Diffusion Kurtosis Imaging Shows Similar Cerebral Axonal Damage in Patients with HIV Infection and Multiple Sclerosis.

TitleDiffusion Kurtosis Imaging Shows Similar Cerebral Axonal Damage in Patients with HIV Infection and Multiple Sclerosis.
Publication TypeJournal Article
Year of Publication2018
AuthorsBuyukturkoglu, K, Fleyser, L, Byrd, D, Morgello, S, Inglese, M
JournalJ Neuroimaging
Date Published2018 05
KeywordsAxons, Brain, Diffusion Tensor Imaging, Female, HIV Infections, Humans, Male, Middle Aged, Multiple Sclerosis, Pilot Projects, White Matter

BACKGROUND AND PURPOSE: In this pilot study, we sought to investigate the pathological changes in the white matter (WM) of medically complex, combination antiretroviral therapy (cART)-treated patients with human immunodeficiency virus (HIV), comparing them to patients with long-standing, secondary progressive multiple sclerosis (SPMS).METHODS: Using diffusion kurtosis imaging (DKI)-derived WM tract integrity (WMTI) metrics, 15 HIV and 15 age- and sex-matched SPMS patients with similar disease duration underwent magnetic resonance imaging analysis. Maps of WMTI metrics were created. Tract-based spatial statistics analysis of the whole brain and regions of interest analysis of the corpus callosum (CC) and the anterior thalamic radiations (ATRs) were performed and the derived WMTI metrics were compared between the groups of patients.RESULTS: Axonal water fraction, an index of chronic axonal loss, showed similarities between HIV and the chronic MS patients in all regions; in contrast, tortuosity, a measure more sensitive to myelin loss, was regionally variable. In addition, in HIV patients, WMTI metrics of the CC and left ATR were associated with cognitive test scores, suggesting clinical relevance for these measures of WM damage.CONCLUSIONS: We conclude that DKI-derived WMTI metrics may be a valuable tool in assessing the WM changes of medically complex HIV-infected individuals. While not powered to examine potential etiologies of WM changes in this pilot sample, regional variations in WMTI metrics were seen. When contrasted with changes consequent to chronic MS of similar duration, HIV and its comorbidities appear to result in similar degrees of axonal damage, but regionally variable amounts of myelin loss and extraxonal abnormality.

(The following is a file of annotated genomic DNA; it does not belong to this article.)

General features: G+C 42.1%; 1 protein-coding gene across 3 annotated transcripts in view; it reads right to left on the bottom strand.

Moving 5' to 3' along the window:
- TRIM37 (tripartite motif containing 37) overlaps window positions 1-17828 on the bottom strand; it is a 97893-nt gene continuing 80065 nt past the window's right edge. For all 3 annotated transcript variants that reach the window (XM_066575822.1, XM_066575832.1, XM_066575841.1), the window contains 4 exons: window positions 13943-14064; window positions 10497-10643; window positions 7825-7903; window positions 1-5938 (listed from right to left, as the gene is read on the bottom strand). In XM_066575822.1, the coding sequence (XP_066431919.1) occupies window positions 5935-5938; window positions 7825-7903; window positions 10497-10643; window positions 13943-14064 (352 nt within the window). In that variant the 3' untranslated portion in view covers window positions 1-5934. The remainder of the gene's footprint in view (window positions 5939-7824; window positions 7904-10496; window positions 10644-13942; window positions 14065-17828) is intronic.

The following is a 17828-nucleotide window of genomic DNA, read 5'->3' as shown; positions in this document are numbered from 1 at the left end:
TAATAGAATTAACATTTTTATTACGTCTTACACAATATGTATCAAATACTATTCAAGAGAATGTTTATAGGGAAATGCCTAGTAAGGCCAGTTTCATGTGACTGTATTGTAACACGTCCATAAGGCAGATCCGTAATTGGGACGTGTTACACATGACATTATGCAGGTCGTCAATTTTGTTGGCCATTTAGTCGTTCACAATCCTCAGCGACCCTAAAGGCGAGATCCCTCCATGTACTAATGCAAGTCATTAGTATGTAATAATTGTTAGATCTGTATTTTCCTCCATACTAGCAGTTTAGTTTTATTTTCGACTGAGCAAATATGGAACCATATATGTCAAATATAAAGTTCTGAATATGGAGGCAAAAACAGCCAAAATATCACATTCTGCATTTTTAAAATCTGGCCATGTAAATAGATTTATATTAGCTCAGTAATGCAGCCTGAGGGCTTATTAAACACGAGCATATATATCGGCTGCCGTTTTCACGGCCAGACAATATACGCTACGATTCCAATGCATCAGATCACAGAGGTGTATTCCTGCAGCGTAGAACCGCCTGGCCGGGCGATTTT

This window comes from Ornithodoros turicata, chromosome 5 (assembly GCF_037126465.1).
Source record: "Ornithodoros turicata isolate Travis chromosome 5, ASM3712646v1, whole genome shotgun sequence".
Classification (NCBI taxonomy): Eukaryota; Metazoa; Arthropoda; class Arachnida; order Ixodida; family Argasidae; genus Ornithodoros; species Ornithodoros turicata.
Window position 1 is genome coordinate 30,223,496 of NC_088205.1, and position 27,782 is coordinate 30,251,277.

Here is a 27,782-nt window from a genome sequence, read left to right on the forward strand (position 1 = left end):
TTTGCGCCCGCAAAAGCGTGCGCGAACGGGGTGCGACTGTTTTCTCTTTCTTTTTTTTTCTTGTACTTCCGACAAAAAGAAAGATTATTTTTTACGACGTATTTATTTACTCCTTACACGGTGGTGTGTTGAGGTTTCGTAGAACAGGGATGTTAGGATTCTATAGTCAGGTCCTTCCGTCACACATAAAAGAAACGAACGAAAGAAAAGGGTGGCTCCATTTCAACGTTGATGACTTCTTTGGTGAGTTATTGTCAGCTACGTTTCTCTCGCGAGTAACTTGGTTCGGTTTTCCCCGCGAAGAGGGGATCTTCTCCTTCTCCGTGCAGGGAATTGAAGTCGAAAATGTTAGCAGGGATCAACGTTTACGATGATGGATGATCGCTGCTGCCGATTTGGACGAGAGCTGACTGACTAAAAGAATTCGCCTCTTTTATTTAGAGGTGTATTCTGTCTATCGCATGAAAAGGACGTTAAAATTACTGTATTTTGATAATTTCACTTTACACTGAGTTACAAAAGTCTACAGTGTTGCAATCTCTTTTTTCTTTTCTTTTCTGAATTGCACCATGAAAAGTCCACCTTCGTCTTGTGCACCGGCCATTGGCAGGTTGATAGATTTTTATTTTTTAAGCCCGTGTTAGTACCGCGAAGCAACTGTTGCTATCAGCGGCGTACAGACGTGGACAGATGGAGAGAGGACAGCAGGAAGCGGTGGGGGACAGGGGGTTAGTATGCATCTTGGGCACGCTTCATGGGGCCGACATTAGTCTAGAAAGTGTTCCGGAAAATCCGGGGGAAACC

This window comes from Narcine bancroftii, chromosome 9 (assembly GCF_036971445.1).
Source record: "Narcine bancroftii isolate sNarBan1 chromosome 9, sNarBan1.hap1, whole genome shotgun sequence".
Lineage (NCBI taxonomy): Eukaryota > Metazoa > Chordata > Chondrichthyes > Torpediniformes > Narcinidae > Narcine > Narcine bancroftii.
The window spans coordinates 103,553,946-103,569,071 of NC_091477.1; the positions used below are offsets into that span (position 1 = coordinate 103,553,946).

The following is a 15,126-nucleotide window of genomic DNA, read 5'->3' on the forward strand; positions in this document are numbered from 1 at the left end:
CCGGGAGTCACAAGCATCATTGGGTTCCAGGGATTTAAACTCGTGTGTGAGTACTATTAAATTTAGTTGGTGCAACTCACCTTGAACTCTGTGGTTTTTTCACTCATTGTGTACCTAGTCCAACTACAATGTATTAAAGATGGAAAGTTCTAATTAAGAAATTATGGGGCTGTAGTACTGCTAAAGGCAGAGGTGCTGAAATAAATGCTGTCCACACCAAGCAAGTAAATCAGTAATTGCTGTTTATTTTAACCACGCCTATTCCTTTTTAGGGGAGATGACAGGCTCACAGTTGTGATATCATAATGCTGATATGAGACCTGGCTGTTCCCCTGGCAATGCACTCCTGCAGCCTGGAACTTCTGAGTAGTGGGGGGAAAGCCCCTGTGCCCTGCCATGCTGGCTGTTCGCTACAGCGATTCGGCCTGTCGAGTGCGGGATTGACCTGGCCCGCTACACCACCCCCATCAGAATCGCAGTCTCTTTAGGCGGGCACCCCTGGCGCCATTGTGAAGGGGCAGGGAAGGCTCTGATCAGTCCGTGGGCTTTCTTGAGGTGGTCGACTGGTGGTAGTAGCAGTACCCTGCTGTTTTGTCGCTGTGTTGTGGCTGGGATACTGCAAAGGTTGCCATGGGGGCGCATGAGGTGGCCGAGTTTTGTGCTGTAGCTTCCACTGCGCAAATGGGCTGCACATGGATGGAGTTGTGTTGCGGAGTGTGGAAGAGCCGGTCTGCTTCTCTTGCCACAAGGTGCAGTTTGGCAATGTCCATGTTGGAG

Alternate JournalJ Neuroimaging
PubMed ID29380545
Grant ListU24 MH100931 / MH / NIMH NIH HHS / United States